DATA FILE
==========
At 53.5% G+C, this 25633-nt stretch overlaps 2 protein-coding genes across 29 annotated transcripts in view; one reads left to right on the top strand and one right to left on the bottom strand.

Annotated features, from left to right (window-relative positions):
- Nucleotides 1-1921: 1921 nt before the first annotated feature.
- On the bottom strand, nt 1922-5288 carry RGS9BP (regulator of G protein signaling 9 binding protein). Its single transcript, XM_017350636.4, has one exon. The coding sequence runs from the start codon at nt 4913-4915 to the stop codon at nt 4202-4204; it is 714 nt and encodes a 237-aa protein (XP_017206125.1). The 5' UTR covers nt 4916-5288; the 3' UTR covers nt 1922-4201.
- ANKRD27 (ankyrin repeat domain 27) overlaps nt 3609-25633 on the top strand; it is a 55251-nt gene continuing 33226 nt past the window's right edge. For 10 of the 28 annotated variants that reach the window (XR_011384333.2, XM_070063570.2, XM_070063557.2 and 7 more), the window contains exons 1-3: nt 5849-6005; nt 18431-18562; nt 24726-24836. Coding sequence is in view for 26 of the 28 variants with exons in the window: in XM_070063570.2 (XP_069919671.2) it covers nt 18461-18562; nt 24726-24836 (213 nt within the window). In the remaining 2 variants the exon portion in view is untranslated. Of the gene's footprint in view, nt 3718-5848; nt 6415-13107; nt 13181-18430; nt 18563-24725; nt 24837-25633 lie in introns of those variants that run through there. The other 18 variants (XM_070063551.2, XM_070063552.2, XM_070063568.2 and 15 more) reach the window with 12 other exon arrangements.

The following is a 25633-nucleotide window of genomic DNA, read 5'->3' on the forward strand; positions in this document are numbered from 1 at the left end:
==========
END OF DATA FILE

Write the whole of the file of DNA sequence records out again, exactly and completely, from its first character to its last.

At 53.5% G+C, this 25633-nt stretch overlaps 2 protein-coding genes across 29 annotated transcripts in view; one reads left to right on the top strand and one right to left on the bottom strand.

Annotated features, from left to right (window-relative positions):
- Nucleotides 1-1921: 1921 nt before the first annotated feature.
- On the bottom strand, nt 1922-5288 carry RGS9BP (regulator of G protein signaling 9 binding protein). Its single transcript, XM_017350636.4, has one exon. The coding sequence runs from the start codon at nt 4913-4915 to the stop codon at nt 4202-4204; it is 714 nt and encodes a 237-aa protein (XP_017206125.1). The 5' UTR covers nt 4916-5288; the 3' UTR covers nt 1922-4201.
- ANKRD27 (ankyrin repeat domain 27) overlaps nt 3609-25633 on the top strand; it is a 55251-nt gene continuing 33226 nt past the window's right edge. For 10 of the 28 annotated variants that reach the window (XR_011384333.2, XM_070063570.2, XM_070063557.2 and 7 more), the window contains exons 1-3: nt 5849-6005; nt 18431-18562; nt 24726-24836. Coding sequence is in view for 26 of the 28 variants with exons in the window: in XM_070063570.2 (XP_069919671.2) it covers nt 18461-18562; nt 24726-24836 (213 nt within the window). In the remaining 2 variants the exon portion in view is untranslated. Of the gene's footprint in view, nt 3718-5848; nt 6415-13107; nt 13181-18430; nt 18563-24725; nt 24837-25633 lie in introns of those variants that run through there. The other 18 variants (XM_070063551.2, XM_070063552.2, XM_070063568.2 and 15 more) reach the window with 12 other exon arrangements.

The following is a 25633-nucleotide window of genomic DNA, read 5'->3' on the forward strand; positions in this document are numbered from 1 at the left end: